Results were measured via the strongest themes captured during the coding process, as well as from the matrix coding queries that captured multiple codes’ relationship to the specific code for social infrastructure. While the point of a qualitative study such as this one is not necessarily to quantify themes, the coding of each transcript allowed similarities and differences to be found among the participating organizations, noting when a theme was particularly strong or unexpectedly absent from one group or another. At the end of this section are the two post-study concept maps demonstrating the most critical components of social infrastructure as it relates to the two different types of watershed organizations that participated in this study–WMAs and farmer-led groups. From these concept maps and an analysis of the themes surrounding the organizations’ structure and function, the following findings emerged:
- Spatial effects have an impact on group structure, outreach, and implementation. Spatiality was identified during coding as an important theme due to the influence that distance has on communication and collaboration. Spatiality can create “hotbeds” of activity, where it is difficult to get wide implementation of Best Management Practices (BMPs), creating In-Groups and Out-Groups in the same watershed.
- Watershed management can positively impact local economies, and vice versa. The presence of a local cover crop seed dealer in one farmer-led group (the Rock Creek) was mentioned by all six interviewees as a positive in reaching additional farmers and creating a knowledge community. Additionally, one interviewee specifically mentioned the impact that farming practices such as cover cropping and no-till can have on the local economy, and it is worth quoting them in full:
- “One thing that has really helped us as beginning farmers, and I think a lot of people around here […], as other people want to try some of these practices–I guess, for example, when, when we first started farming, we bought a, a grain drill that we could seed cover crops with, and we do a lot of custom cover crop seeding for people because they don’t want to go out and buy the equipment. And that has helped us, you know, make some extra income off of, you know, outside of just our farmland. And that’s been the case for […] a lot of things, it’s– it’s led to more people growing, like small grains locally, and so we’re, you know, we seed all grains for people to grow for cover crop seed. And then, you know, we’re, we’re hiring somebody to bale the straw off they have to sell to people within the area. So it’s kind of just added a little supply chain back into the local economy that, that was kind of disappearing pretty fast. Um–cover crop business that is buying and selling things locally that wasn’t here before, and we got people that are, that are doing a lot of custom strip till, or planting or, you know, seeding like we are. We’re buying more parts and we’re exchanging money locally. So I think it’s just–it’s been a way to help stimulate the local economy in a way that just corn and soybeans farmed conventionally weren’t doing.”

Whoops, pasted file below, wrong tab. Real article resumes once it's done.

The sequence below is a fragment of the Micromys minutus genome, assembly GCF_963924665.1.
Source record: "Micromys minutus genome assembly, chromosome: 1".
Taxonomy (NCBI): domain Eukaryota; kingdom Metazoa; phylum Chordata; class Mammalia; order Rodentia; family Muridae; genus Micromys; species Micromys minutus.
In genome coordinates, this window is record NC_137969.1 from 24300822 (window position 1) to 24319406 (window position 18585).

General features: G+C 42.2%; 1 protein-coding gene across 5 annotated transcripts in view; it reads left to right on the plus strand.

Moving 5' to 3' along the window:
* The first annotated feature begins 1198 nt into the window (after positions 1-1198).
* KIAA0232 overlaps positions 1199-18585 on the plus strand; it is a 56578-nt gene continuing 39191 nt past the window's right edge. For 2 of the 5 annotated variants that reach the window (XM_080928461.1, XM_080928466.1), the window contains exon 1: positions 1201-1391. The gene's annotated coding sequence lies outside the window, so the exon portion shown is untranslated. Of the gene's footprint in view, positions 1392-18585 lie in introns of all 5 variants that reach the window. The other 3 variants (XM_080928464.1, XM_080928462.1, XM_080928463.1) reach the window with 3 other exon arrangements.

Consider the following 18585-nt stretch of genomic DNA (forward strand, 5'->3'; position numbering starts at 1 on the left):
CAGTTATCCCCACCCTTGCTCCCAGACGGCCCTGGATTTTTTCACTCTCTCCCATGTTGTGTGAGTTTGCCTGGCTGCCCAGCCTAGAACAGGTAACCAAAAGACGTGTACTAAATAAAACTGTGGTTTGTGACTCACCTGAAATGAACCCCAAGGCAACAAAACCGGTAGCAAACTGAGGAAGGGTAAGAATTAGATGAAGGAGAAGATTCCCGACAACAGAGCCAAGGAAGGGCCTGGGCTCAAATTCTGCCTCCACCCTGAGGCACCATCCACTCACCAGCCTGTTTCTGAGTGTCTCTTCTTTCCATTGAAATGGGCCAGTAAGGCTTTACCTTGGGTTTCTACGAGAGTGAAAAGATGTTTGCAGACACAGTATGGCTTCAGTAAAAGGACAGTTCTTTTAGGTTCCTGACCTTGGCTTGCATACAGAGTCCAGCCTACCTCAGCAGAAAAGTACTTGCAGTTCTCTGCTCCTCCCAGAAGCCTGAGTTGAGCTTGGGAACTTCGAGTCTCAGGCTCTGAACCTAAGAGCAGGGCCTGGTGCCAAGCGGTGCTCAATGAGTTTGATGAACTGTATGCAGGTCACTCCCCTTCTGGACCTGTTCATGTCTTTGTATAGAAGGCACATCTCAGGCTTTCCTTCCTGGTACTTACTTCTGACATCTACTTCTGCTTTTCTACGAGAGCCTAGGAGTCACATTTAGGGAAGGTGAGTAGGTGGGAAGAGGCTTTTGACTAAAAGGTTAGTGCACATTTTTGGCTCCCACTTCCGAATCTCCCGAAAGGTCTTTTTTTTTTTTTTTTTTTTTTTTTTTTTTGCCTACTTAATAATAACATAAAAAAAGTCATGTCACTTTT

- This project indicates, however, that there is likely still more work to be done in amplifying watershed plans through intentional economic development, as one farmer interviewee mentioned that between wet weather and difficulty hiring a contractor, they had waited four years for a bioreactor to be installed in one of their fields.
- All three WMAs that participated cited board turnover and disengagement as an issue in reaching the necessary quorum to vote on agenda items. A lack of funding was also cited as creating disengagement since WMAs cover multiple jurisdictions, and what funding is received is often earmarked through grants for specific parts of the watershed that do not involve many board members.
- WMAs have a greater need to “pay for” social infrastructure through funded coordinator positions that have longevity, so as to build trust with farmers and landowners.
- WMAs can be a vehicle for accepting controversy, providing needed space to discuss issues related to nutrient reduction goals and flood mitigation. In the Turkey River WMA specifically, which was the oldest WMA participating in this research, interviewees commented that they felt the WMA helped to erase artificial boundaries between upstream and downstream, farmer and non-farmer:
- “I mean, simply that there, you know, from the aspect of the watershed, that a boundary is nothing more than a line on a map. It’s meaningless. And working with these towns, I mean, we’ve done some—you know, town’s got a lot of flooding, and we’ve been involved with, um, watershed easement buyouts, [Wetlands Reserve Program] projects, emergency watershed projects. And most of those are right next to a community some place, so, you know, merging that agricultural community in with what’s happening in town. You know, and these people are, these producers who live outside of town that [unintelligible] like, ‘Hey, that’s our town too.’”
- WMAs appear more reliant on external partners for both funding and knowledge generation, possibly undermining internal collaboration.